Meditating On Mushrooms

Meditating with mushrooms may be the key to reaching the level of meditation that will actually provide you pain relief. Psychedelics have become more and more popular for use in pain management, but their meditative properties is not something often discussed between patients and the doctors who administer them.

When considering pain medication, many people will start by saying, “I don’t want to get high.”

Maybe this is because we, as a society, associate being in an altered mental state as some sort of moral failing, or maybe because the idea of not being in control is a scary thought. I’m going to try to address both of these briefly here, though I think they each deserve their own article.

The focus of this article is why a meditative approach works for me, and how the altered mental state can be helpful for that level of meditation.

Myths about psychedelics

First things first.

Is being “high” really a moral failing? Maybe. I would consider going to work, operating a car, or caring for children in in an altered state to be potentially moral failings. Your cognition, reflexes, and basically everything is altered or diminished.

A similar diminished capacity, though, can be experienced when one is in a state of constant pain, and few seem to feel that’s a moral failing. Similarly, when you’re medicated for a medical procedure, you usually don’t find yourself passing any type of moral judgement on your mental state.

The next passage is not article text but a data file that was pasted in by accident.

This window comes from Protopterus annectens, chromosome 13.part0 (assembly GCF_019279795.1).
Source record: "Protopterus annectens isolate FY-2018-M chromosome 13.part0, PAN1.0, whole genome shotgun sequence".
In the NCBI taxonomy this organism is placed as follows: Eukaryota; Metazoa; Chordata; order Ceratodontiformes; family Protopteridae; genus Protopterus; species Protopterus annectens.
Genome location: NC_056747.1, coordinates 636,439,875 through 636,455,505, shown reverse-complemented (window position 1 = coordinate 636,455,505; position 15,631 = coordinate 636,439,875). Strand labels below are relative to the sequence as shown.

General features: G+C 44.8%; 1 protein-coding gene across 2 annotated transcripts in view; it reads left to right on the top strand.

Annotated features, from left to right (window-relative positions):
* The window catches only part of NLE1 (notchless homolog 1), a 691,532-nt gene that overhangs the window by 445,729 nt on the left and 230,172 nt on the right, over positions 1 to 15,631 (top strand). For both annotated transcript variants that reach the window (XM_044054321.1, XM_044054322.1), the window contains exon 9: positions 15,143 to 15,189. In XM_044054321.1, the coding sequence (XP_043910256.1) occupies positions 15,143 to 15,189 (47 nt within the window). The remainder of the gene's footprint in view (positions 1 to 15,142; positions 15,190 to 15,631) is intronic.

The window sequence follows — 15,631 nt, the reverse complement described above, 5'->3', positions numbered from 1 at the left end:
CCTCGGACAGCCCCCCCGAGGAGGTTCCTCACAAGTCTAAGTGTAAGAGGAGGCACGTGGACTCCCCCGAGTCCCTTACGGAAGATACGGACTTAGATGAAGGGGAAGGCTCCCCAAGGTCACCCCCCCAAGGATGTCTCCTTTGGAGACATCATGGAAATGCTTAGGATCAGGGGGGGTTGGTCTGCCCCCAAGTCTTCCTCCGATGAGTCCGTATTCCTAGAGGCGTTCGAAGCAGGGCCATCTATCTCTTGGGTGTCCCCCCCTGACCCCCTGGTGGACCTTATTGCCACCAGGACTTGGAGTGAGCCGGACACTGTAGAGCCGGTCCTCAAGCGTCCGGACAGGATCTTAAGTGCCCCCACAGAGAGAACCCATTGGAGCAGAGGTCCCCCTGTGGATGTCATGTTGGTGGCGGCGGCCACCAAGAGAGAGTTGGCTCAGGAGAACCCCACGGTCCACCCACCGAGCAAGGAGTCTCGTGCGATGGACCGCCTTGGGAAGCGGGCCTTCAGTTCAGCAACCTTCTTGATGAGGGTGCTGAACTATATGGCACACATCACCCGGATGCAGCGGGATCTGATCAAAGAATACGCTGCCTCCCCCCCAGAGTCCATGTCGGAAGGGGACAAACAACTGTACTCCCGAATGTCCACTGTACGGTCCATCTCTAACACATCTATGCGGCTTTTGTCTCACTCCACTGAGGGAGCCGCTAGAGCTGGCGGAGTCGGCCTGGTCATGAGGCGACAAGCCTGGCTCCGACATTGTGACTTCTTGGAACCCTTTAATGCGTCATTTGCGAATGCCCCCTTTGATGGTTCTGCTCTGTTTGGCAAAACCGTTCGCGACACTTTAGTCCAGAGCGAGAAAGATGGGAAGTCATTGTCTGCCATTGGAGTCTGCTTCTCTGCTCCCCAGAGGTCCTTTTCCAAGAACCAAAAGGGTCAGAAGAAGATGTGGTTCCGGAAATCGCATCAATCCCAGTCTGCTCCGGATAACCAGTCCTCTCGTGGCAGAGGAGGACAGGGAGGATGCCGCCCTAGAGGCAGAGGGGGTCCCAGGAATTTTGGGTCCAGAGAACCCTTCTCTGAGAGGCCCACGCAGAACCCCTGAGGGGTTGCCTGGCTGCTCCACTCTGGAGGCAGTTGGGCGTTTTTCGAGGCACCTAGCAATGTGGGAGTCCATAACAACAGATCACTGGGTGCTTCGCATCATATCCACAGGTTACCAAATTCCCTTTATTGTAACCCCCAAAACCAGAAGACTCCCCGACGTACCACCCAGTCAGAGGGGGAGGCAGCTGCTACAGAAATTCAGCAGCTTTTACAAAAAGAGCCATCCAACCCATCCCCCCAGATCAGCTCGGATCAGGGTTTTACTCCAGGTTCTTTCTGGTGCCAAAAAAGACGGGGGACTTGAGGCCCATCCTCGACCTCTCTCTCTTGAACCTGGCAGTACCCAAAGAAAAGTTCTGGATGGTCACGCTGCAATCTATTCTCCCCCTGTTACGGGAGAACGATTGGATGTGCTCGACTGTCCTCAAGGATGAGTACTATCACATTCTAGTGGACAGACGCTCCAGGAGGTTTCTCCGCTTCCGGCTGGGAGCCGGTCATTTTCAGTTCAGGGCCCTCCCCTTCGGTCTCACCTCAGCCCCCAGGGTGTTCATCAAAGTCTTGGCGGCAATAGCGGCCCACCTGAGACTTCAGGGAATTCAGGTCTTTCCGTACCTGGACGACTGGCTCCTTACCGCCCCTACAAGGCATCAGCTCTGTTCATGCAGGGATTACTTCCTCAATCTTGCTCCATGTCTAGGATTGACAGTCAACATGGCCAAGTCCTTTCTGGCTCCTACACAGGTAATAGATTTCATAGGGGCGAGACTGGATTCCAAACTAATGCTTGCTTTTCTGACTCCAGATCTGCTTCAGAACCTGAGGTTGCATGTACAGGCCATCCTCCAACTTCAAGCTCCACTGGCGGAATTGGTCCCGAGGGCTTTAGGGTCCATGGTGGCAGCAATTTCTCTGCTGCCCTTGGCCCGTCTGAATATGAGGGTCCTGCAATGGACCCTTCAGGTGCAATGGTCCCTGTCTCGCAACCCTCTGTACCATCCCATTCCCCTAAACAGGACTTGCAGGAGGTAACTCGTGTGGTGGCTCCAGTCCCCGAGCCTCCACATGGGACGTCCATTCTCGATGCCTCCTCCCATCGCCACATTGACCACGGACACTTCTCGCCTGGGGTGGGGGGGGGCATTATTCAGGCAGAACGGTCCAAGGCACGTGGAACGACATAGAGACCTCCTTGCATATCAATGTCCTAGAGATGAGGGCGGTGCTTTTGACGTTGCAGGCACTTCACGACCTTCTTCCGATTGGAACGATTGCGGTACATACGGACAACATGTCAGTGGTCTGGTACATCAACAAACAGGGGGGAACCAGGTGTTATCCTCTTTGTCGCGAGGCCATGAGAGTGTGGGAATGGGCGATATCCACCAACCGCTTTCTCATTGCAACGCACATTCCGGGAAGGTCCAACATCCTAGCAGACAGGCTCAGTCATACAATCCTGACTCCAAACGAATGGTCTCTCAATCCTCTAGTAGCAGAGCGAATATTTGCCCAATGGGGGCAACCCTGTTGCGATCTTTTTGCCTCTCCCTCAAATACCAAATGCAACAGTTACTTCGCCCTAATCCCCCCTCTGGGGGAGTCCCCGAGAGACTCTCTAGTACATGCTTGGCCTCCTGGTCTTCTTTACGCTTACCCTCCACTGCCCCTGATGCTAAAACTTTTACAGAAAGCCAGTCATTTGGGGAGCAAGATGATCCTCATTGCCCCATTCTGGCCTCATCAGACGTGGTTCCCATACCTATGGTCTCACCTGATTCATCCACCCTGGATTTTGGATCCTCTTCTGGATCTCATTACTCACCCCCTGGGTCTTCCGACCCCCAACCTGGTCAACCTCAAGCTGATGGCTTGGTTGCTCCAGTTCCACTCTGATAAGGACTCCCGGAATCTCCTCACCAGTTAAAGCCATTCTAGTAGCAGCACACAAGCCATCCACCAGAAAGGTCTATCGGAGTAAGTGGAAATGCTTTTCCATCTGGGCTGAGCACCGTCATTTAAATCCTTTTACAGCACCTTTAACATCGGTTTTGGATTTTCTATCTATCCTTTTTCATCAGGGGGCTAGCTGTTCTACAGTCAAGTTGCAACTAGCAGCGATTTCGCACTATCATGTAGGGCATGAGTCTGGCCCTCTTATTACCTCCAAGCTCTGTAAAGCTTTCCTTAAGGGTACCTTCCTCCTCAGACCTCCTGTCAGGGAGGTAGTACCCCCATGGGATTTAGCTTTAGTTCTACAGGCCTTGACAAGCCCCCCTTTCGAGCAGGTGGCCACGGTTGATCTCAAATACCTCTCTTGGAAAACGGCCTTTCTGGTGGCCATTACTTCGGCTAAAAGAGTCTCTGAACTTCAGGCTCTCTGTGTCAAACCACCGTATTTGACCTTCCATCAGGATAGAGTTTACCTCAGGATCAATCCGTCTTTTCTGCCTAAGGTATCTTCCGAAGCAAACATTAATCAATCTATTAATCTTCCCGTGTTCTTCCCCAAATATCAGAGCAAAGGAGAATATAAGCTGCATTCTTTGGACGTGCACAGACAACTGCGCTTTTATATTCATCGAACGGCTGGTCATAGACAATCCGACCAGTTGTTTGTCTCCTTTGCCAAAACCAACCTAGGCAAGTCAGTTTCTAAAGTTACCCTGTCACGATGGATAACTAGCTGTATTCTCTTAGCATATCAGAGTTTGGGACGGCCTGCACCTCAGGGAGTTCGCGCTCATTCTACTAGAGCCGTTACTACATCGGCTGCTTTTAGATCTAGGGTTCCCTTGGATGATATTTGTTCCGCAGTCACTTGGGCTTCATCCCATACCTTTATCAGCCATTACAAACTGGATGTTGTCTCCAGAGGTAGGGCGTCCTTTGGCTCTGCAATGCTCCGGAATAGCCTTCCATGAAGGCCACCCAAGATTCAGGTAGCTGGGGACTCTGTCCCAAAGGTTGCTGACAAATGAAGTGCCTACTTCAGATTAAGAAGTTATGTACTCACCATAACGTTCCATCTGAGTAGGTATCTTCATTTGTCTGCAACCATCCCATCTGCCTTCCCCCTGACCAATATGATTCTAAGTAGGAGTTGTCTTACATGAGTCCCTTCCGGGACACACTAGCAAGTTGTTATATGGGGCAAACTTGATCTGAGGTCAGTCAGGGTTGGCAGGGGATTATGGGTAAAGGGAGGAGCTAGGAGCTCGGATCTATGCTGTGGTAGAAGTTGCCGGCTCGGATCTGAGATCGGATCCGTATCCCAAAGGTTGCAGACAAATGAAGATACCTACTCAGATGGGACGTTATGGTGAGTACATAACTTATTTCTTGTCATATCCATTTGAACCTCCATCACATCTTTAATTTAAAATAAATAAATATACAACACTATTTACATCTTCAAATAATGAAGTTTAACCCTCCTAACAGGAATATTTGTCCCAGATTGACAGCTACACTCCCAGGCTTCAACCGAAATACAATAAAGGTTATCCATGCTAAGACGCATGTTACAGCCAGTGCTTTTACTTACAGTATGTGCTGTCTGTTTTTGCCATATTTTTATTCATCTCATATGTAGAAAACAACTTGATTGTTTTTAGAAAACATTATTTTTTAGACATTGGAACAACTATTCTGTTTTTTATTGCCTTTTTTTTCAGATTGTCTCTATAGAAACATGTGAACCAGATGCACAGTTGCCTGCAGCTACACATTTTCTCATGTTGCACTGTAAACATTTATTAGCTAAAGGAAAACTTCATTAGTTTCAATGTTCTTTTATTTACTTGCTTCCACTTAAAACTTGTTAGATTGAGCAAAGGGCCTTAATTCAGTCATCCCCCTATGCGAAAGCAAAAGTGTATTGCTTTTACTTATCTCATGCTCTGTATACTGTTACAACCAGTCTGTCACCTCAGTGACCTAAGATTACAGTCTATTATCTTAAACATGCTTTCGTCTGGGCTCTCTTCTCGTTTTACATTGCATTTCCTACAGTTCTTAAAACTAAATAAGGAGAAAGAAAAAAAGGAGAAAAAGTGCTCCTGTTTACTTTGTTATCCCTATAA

Why pass judgment on the few hours you choose to responsibly set aside to invest in self-care? The key word here, of course, is “responsibly,” and a key point in using psychedelics for pain management is that it is temporary. Investing a few hours per month in meditating in an “altered state” allows me to spend the rest of the time free of pain and clear-headed.

The fear of being out of control during a psychedelic experience may hold more validity. It depends on the individual.

On one hand, one usually isn’t in control while dreaming, and yet few seek to avoid sleeping because of this. Instead, we sleep each night and wake up to find our bodies safe and sound.

Sleep is unavoidable, of course. But how many people get themselves worked up into a knot over the idea of being out of control while they dream?

Being out of control has never really been something I personally found frightening, but it is something I find unpleasant. Everyone has their own personal limits and preferences, and that’s just mine. A psychedelic state is chaotic, but to me there’s nothing more satisfying than bringing subtle order to the chaos and bending it to your will. With practice, you might realize that you are never truly out of control, but rather in a different kind of control. Call it a lucid dreaming of sort.

Taken responsibly, with psychedelics too your body will emerge safe and sound.

psychedelic meditation

A Meditative Approach

In fact, the brain activity observed during a psychedelic trip and the brain activity during master-level meditation are similar. It’s not a stretch of the imagination to assume that meditating with mushrooms is somewhat of a shortcut to deep meditation.

Chronic pain patients are often told to meditate to relieve pain, often to our great frustration. Learning to meditate to a level where you can affect physical changes in the body is difficult and often takes many years of training and practice. (Imagine waiting years for an aspirin to take effect while you are in unremitting pain.) Meditating with mushrooms can make everything much easier.